September 25, 2018

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800,000 displaced in flooding in southern Indian state

CHENGANNUR, India - Some 800,000 people have been displaced and over 350 have died in the worst flooding in a century in southern India's Kerala state, officials said Sunday, as rescuers searched for people stranded in the worst-affected areas.

The downpours that started Aug. 8 have triggered floods and landslides and caused homes and bridges to collapse across Kerala, a picturesque state known for its quiet tropical backwaters and beautiful beaches.

Thousands of rescuers were continuing efforts to reach out to stranded people and get relief supplies to isolated areas by hundreds of boats and nearly two dozen helicopters, said P.H. Kurian, a top disaster management official in Kerala. He said weather conditions had improved considerably and expected the nearly 10,000 people still stranded to be rescued by Monday.

An estimated 800,000 people have taken shelter in some 4,000 relief camps across Kerala, Kurian said.

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An aerial view of flooded Kuttanad in Alappuzha district, in the southern state of Kerala, India, Sunday, Aug.19, 2018. Over 300 people have died and 300,000 are displaced in the worst flooding in a century. (AP Photo/ Charly K C)

An aerial view of flooded Kuttanad in Alappuzha district, in the southern state of Kerala, India, Sunday, Aug.19, 2018. Over 300 people have died and 300,000 are displaced in the worst flooding in a century. (AP Photo/ Charly K C)

CHENGANNUR, India - Some 800,000 people have been displaced and over 350 have died in the worst flooding in a century in southern India's Kerala state, officials said Sunday, as rescuers searched for people stranded in the worst-affected areas.

The downpours that started Aug. 8 have triggered floods and landslides and caused homes and bridges to collapse across Kerala, a picturesque state known for its quiet tropical backwaters and beautiful beaches.

Thousands of rescuers were continuing efforts to reach out to stranded people and get relief supplies to isolated areas by hundreds of boats and nearly two dozen helicopters, said P.H. Kurian, a top disaster management official in Kerala. He said weather conditions had improved considerably and expected the nearly 10,000 people still stranded to be rescued by Monday.

An estimated 800,000 people have taken shelter in some 4,000 relief camps across Kerala, Kurian said.

Weather officials have predicted more rains across the state through Monday morning.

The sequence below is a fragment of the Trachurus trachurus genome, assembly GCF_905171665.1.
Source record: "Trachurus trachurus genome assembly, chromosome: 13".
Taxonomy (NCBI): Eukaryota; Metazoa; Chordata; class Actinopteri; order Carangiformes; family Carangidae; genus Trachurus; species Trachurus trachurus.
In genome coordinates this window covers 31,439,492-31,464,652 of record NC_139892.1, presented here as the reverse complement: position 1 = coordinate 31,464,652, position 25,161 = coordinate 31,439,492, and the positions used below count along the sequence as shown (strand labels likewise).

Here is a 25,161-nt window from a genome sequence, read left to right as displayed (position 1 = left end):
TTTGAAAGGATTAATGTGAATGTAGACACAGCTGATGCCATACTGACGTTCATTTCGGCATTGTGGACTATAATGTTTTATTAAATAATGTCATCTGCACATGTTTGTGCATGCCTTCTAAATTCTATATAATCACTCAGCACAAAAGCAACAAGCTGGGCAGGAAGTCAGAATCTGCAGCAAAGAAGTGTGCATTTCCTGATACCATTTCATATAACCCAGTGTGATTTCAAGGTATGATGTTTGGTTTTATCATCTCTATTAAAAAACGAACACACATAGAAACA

In several villages in the suburbs of Chengannur, one of the worst-affected areas, carcasses of dead cattle were seen floating in muddy waters as water began receding. However, vast rice fields continued to be marooned and many vehicles were submerged.

In some villages, floodwaters up to 3 metres (10 feet) high had entered homes.

Rescuers in a motorboat reached a hamlet where they tried in vain to persuade an 80-year-old woman, Bhavani Yamma, to be taken to a government-run shelter from her partially submerged single-story house.

"I will not come. This is my home and I will die here," said Yamma, who lives alone.

The team later rescued a 61-year-old kidney ailment patient, Raveendran, who needs dialysis twice a week.

One of the rescuers, Rajagopal, a police constable who uses only one name, said initially "we didn't anticipate it would be such a big disaster." But he said that by Wednesday, "we realized it's really big."

Officials have called it the worst flooding in Kerala in a century, with rainfall in some areas well over double that of a typical monsoon season.

At least two trains carrying about 1.5 million litres (400,000 gallons) of water moved to the flooded areas from the neighbouring states of Madhya Pradesh and Maharashtra on Sunday, Indian railway official Milind Deouskar said, according to the Press Trust of India news agency.

After one of the trains arrived, Kurian, the disaster management official, said authorities had largely restored the state's water supply systems. "What we need right now is bottled water, which is easy to transport to remote and isolated places, where some people are still stranded," Kurian said.

Officials estimate that more than 10,000 kilometres (6,200 miles) of roads have been damaged. One of the state's major airports, in the city of Kochi, was closed this past Tuesday due to the flooding. It is scheduled to remain closed until Aug. 26.

The Indian government said a naval air base in Kochi would be opened for commercial flights starting Monday morning.

Prime Minister Narendra Modi inspected the flooded landscape from a helicopter on Saturday and met with the state's top officials, promising more than $70 million in aid. While the central government has dispatched multiple military units to Kerala, state officials are pleading for additional help.

Officials have put initial storm damage estimates at nearly $3 billion.

At least 250 people have died in the flooding in a little over a week, with 31 others missing, according to Kurian. More than 1,000 people have died in flooding in seven Indian states since the start of the monsoon season, including over 350 in Kerala.

In Vatican City on Sunday, Pope Francis held a moment of silence during his noontime blessing to pray for Kerala flood victims.

"I am close to the church in Kerala, which is on the front lines in providing aid to the people," Francis said. He called for solidarity and "the concrete assistance of the international community."

Kerala has a sizeable and ancient Christian community. Francis had hoped to visit India last year when he visited Bangladesh, but preparations fell apart in New Delhi and the Vatican added Myanmar to his trip instead.


Associated Press writer Nicole Winfield in Rome contributed to this report.

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